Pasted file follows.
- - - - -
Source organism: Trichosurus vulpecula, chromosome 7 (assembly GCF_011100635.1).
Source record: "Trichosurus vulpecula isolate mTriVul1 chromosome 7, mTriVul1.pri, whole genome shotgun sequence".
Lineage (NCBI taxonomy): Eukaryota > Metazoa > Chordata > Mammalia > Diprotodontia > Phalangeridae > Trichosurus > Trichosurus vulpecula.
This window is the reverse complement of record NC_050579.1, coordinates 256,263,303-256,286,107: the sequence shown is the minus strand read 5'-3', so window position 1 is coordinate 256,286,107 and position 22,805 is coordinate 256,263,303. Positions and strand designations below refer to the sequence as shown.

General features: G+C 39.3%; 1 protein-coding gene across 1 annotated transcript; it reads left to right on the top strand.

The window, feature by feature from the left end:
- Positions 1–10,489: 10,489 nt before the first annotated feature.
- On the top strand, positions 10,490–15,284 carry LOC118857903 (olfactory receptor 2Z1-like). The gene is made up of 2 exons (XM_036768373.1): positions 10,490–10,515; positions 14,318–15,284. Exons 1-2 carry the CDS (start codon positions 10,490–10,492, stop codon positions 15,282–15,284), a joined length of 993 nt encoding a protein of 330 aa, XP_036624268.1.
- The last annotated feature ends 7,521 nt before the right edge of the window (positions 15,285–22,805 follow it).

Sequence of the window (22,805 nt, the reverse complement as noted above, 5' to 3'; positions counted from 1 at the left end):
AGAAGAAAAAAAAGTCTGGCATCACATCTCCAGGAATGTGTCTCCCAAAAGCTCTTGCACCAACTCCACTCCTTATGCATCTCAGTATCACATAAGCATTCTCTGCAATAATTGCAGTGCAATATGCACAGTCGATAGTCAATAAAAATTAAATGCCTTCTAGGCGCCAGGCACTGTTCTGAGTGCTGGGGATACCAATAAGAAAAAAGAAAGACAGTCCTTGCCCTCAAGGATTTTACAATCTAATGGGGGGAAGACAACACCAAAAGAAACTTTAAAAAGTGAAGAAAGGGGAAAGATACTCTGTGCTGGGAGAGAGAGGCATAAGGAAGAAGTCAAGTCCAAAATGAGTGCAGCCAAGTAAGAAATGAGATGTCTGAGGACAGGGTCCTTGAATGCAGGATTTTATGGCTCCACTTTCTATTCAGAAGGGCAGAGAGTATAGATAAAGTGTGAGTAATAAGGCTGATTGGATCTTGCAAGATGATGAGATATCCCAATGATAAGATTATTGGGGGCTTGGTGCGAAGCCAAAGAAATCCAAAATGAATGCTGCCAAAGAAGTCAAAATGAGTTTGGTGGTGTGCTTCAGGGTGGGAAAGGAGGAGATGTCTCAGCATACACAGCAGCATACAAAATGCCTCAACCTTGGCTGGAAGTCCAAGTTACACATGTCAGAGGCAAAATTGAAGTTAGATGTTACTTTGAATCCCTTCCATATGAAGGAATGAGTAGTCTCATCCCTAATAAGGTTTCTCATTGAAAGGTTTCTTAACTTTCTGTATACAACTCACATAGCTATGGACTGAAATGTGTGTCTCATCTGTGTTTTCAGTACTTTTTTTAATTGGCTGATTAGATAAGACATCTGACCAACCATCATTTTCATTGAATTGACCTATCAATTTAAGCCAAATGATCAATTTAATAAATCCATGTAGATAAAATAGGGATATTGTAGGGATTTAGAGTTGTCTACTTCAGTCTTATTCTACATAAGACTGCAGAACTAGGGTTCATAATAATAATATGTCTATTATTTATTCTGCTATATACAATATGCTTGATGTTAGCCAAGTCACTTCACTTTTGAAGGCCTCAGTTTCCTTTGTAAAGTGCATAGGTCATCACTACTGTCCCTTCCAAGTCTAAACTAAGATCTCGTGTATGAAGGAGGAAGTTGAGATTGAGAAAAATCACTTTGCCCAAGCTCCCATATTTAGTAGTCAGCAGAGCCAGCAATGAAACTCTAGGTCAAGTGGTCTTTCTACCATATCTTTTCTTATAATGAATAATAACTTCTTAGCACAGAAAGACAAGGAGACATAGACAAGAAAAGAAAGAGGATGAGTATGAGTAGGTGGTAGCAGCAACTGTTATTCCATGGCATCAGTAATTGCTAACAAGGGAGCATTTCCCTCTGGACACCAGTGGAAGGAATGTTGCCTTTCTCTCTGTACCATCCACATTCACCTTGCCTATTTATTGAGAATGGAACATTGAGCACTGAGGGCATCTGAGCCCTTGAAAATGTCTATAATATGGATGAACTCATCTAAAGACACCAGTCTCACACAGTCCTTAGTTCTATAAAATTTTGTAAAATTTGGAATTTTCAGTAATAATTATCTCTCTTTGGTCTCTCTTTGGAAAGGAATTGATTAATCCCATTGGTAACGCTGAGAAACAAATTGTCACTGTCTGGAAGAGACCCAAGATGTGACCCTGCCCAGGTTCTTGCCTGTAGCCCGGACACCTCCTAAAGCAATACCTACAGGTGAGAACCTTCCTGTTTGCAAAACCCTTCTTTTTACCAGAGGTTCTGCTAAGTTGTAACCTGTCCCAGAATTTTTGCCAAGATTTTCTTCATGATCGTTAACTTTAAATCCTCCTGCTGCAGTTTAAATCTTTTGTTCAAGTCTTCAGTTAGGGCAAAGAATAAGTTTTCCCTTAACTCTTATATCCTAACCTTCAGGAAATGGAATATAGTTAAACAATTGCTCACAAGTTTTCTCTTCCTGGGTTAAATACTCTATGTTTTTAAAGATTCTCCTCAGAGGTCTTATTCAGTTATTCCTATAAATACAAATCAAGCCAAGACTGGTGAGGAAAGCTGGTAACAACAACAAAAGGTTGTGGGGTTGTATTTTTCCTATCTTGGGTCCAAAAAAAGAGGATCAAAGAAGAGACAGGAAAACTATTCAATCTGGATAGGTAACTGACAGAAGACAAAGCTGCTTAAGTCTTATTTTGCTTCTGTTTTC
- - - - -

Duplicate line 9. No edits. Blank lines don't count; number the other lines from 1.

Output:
- The last annotated feature ends 7,521 nt before the right edge of the window (positions 15,285–22,805 follow it).